Bath salts are a family of drugs that contain a synthetic chemical similar to cathinone, a stimulant not unlike amphetamines that occurs naturally in a plant known as Khat. Their name is used for marketing purposes so that their sale does not attract the attention of the authorities. Bath salts are, however, unrelated to the likes of Epsom salts added to water to improve your bathing experience, which have no psychoactive effects. Synthetic cathinones can induce feelings of euphoria, but they can also adversely affect your mental wellness and have a number of dangerous side-effects. The growing use of bath salts is therefore a great concern.
With brand names such as “Cloud Nine,” “Vanilla Sky” and “Lunar Wave,” bath salts are designed to appeal to younger users. Synthetic drugs are particularly popular with senior high school students, with a Government report showing that synthetic marijuana is the second most common drug used by twelfth graders. The availability of bath salts either from small retail stores or online also makes them easily accessible to teens. This is even more so now, as the number of synthetic cathinones is rapidly increasing, going from just 4 in 2009 to 31 in 2012. Their ease of access doesn’t make them safe though, as the content of bath salts is unpredictable and they can be just as dangerous as other illegal stimulants such as crystal meth, speed and LSD.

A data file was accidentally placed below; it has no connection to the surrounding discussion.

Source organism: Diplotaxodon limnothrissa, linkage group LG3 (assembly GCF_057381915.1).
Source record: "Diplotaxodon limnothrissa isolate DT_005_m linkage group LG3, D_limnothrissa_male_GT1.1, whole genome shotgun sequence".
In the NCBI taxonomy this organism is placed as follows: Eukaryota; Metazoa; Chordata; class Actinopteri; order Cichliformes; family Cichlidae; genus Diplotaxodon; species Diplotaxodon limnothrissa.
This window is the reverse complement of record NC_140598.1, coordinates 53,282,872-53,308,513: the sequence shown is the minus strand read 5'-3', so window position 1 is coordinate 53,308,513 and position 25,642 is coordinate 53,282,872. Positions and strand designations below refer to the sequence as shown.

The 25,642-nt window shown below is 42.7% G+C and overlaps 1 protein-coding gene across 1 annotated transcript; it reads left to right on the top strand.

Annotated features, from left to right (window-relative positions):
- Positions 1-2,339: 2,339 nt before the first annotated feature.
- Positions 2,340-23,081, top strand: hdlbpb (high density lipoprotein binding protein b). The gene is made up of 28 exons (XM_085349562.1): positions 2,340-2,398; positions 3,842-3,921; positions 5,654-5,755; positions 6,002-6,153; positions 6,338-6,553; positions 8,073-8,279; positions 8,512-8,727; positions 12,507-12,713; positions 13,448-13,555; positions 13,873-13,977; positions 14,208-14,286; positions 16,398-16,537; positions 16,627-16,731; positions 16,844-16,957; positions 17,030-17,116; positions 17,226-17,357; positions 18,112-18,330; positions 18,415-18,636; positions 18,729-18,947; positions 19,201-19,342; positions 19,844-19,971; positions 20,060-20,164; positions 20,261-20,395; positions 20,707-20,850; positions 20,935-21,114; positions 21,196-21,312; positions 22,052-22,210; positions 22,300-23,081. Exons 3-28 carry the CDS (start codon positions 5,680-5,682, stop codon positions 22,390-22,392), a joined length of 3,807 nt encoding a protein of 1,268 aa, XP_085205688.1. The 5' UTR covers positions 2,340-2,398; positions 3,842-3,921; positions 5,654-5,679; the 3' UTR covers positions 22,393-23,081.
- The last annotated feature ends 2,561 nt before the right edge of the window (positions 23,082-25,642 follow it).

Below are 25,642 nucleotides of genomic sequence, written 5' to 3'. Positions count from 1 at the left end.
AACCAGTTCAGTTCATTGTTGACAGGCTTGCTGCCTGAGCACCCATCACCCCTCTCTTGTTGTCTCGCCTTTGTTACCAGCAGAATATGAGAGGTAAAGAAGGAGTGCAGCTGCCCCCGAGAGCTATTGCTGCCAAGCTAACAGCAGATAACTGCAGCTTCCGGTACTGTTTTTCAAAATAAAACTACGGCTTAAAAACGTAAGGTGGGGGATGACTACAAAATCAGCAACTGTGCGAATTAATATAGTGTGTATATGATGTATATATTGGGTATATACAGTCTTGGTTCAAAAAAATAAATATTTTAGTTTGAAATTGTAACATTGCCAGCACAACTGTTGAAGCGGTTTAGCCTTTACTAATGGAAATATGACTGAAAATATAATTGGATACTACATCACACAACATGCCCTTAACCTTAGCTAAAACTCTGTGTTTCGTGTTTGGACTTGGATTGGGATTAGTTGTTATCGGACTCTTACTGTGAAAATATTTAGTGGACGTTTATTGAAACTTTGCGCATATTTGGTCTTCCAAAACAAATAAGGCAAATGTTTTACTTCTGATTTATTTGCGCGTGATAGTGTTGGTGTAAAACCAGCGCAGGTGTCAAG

In a report the US Department of Justice is keen to stress that bath salt abuse is not limited to younger people though, as this is a growing problem seen across that US that affects all demographic groups. While the under 40s and current users of stimulants appear to be particularly drawn to them, highlighting the dangers of synthetic cathinones and banning their sale are measures that will help to protect everyone.
Effects of Bath Salts
Whether you ingest, inhale or inject bath salts, they have a significant effect on your brain, with snorting and IV use the most potent. As synthetic cathinones are new substances and new chemicals are being introduced the whole time, their exact impact on your brain is still unclear. Some of the most popular chemicals found in bath salts are 3,4-methylenedioxypyrovalerone, mephedrone and methylone, which are structurally similar to amphetamines and ecstasy, so potentially act in the same way. The National Institute on Drug Abuse discusses that the effects bath salts have are consistent with those seen in other drugs that increase dopamine levels. A surge of dopamine through the reward pathway in your brain leads to euphoric feelings. These intense feelings are not surprising, as a study revealed that the most common chemical in bath salts (MDPV) appears to be 10 times as potent as cocaine.
You also experience increased energy levels after taking bath salts, along with feeling more sociable, but not all users experience pleasant symptoms. For instance, the Michigan Department of Community Health highlights that taking synthetic cathinones can lead to hallucinations, severe paranoia, agitation and violent behavior. That is before you even consider the adverse physical effects of bath salt abuse.